DAMASCUS, Syria, April 12 (UPI) -- Syria's foreign minister said Saturday that U.S. accusations that Damascus was sheltering Iraqi officials and weapons of mass destruction were "baseless" and were meant to break the historical ties between Syria and the Iraqi people.
Farouk Sharaa said the U.S. threats were being made by a "fanatic" group within the U.S. administration that "does not even see the West's public interests in the Middle East," and he said that it "faces real dangers ... for resorting to military action in Iraq."
Sharaa spoke at a joint press briefing with French Foreign Minister Dominique de Villepin, who is on a whirlwind tour of the Middle East this weekend.
"I tell you frankly they (U.S. officials) don't know what they want," he said. "Sometimes, they say you have weapons of mass destruction smuggled from Iraq to Syria. But they don't bring evidence or give us any sort of document. You must believe me. Let them deny what I am saying."
He continued: "These are baseless allegations. Until now, no weapons of mass destruction were found in Iraq despite that all of Iraq is occupied. So how would they accuse Syria of something they did not discover in Iraq?
"We are victimized. I am telling you from now."
He accused the United States of trying to target another country, whether Syria or another in the region, after it had taken military action in Afghanistan and Iraq before resolving problems in these two countries.
"They conquered Afghanistan. Is it stable?" he asked rhetorically, noting that the Americans had not been able to locate Osama bin Laden despite all the "highly sophisticated instruments" they have.
On Iraq, he said: "What can be seen after the fall of the regime? They cannot continue with these provocations. We have to stop them. What's happening is very dramatic, very horrible.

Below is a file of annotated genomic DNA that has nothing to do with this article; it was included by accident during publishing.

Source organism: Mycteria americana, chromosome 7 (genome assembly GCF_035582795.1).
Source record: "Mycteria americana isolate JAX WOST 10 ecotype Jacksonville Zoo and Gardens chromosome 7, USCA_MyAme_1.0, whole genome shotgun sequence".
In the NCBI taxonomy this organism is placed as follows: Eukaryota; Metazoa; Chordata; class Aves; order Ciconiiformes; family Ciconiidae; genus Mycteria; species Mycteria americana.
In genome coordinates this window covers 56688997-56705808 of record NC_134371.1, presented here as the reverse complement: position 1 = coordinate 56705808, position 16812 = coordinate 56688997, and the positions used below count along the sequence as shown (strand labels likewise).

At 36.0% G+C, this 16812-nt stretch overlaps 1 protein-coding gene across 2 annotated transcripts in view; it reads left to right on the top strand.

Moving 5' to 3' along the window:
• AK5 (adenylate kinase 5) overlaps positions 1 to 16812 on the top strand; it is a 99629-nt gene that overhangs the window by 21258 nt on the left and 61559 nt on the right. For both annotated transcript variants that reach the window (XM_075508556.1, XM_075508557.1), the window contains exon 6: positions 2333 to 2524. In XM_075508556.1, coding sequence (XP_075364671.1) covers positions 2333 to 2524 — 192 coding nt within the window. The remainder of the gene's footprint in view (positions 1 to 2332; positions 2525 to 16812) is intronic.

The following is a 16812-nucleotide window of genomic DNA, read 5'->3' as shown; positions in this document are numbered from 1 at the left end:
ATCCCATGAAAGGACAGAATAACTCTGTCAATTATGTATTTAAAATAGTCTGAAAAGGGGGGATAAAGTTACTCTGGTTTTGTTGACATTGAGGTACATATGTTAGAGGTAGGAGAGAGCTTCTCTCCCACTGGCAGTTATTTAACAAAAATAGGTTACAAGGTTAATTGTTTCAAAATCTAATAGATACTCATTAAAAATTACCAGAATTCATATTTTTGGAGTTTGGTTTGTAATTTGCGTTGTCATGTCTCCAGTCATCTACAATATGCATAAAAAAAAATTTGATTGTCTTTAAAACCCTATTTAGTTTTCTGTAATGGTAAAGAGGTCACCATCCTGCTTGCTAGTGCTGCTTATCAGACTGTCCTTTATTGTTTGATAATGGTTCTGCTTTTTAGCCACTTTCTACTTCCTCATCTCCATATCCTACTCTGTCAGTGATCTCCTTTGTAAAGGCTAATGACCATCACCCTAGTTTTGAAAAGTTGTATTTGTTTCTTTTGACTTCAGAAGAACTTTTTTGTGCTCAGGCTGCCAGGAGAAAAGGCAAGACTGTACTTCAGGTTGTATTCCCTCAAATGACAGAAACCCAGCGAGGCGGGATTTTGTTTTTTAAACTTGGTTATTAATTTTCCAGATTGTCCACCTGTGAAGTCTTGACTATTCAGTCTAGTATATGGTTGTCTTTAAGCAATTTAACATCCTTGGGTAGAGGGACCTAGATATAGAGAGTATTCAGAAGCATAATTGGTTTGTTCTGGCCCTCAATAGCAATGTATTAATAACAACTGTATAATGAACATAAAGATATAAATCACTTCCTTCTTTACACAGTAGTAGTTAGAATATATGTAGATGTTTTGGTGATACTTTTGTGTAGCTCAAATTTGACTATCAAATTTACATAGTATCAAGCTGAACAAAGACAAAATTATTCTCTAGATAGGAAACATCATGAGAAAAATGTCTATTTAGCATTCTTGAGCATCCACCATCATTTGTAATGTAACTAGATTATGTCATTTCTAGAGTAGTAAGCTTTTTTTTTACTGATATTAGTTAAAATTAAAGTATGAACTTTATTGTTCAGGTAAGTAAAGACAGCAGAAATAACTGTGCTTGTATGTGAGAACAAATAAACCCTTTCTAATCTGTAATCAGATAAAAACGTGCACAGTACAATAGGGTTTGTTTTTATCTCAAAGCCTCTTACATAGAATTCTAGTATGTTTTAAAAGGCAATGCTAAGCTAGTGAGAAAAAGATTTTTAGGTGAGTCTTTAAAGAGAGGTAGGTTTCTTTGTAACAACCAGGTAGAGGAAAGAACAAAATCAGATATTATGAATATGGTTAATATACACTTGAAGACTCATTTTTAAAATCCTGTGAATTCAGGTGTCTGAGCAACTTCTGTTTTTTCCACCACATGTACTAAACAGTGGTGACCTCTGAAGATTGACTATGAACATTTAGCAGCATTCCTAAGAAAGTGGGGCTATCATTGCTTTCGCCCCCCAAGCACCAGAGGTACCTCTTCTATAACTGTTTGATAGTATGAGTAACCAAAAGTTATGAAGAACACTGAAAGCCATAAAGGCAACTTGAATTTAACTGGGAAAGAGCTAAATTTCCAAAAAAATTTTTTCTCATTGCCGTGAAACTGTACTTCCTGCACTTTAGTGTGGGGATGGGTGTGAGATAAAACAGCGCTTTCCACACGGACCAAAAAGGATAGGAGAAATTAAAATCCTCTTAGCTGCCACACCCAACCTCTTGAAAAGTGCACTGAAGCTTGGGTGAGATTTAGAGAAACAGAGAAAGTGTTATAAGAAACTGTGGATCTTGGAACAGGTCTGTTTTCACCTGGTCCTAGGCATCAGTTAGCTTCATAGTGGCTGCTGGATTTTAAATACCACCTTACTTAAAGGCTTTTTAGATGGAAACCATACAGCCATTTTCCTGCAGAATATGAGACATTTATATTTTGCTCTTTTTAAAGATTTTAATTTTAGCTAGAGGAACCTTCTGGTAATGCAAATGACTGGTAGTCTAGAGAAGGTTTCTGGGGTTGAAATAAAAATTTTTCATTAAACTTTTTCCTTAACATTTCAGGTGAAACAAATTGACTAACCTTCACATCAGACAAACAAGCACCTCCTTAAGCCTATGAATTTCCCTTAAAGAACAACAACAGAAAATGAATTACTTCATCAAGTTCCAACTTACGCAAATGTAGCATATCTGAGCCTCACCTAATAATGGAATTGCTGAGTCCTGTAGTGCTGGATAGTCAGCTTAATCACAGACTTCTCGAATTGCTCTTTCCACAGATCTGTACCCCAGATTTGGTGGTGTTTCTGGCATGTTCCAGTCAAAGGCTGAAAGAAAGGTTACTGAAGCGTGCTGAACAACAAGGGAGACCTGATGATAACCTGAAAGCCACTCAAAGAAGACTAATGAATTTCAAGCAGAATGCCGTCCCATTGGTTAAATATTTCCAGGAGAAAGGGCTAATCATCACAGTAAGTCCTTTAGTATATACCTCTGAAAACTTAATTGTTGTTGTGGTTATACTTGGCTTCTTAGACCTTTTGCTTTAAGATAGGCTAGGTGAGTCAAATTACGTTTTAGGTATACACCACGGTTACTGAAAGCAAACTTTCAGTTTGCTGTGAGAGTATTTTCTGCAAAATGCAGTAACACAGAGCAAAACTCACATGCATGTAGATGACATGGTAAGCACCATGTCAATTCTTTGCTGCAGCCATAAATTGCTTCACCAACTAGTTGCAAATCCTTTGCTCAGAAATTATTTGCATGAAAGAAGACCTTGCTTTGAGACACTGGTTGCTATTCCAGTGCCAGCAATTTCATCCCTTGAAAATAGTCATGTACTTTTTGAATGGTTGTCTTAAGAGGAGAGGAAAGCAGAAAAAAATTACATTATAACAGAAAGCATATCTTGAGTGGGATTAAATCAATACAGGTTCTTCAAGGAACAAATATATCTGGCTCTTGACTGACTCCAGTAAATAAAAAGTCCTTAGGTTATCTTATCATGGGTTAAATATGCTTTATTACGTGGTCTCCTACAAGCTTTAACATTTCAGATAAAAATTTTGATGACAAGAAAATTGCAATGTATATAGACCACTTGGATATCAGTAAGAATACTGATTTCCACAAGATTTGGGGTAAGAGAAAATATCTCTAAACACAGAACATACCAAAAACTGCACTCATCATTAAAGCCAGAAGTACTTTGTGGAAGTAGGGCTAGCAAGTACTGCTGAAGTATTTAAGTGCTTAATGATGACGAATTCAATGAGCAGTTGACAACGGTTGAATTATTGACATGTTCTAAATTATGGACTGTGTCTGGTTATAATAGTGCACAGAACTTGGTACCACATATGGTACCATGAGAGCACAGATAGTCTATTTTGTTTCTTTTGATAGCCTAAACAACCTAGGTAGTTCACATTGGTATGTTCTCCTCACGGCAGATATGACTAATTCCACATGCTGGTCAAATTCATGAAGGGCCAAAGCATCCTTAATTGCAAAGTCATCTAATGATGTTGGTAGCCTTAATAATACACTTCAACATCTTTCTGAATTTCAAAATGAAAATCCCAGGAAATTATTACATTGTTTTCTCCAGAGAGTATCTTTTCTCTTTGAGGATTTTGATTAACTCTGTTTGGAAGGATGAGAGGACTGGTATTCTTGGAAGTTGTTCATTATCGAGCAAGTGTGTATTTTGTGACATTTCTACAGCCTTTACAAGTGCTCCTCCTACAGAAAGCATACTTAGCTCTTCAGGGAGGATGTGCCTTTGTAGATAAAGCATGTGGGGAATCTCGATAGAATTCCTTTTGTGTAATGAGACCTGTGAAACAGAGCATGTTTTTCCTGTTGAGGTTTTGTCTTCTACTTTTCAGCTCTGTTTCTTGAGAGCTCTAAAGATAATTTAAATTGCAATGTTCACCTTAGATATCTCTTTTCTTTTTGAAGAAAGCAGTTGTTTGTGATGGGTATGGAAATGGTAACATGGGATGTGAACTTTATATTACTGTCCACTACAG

"Innocent people are killed for no reason while those who are not innocent are not killed ... What's happening now is the destruction of Iraq, its institutions and infrastructure."
Sharaa warned that "even the Israelis will pay the price in the future if they don't tell their friends in Washington to stop."
He said recent U.S. threats were meant to "break the historical and national ties between Syria and the Iraqi people," reminding his audience that Syria's relations with Saddam Hussein's regime were "not friendly for long years." Rival wings of the Baath Party took control of Syria and Iraq.
The French foreign minister held talks with Syrian president Bashar Assad on ways to end the Iraq crisis, Sharaa noted.
A source told United Press International that Villepan had expressed France's full support for Assad's modernization project and advised "not to give Washington any pretext for hitting Syria."
Villepin, who is visiting the region, said his visit came "at a decisive moment in the history of the Middle East and we should all bear our responsibilities in the region and the international community."
The French official emphasized Syria"s important role" regarding the Iraqi problem because "it's a border country with Iraq and a key country in the Middle East."
"Any solution should be comprehensive: peace in Iraq and in Palestine. We can't separate between the two," he said. "We want to be united to rebuild Iraq and thus we need the (U.N.) Security Council. We should restore confidence" between Europe and the United States.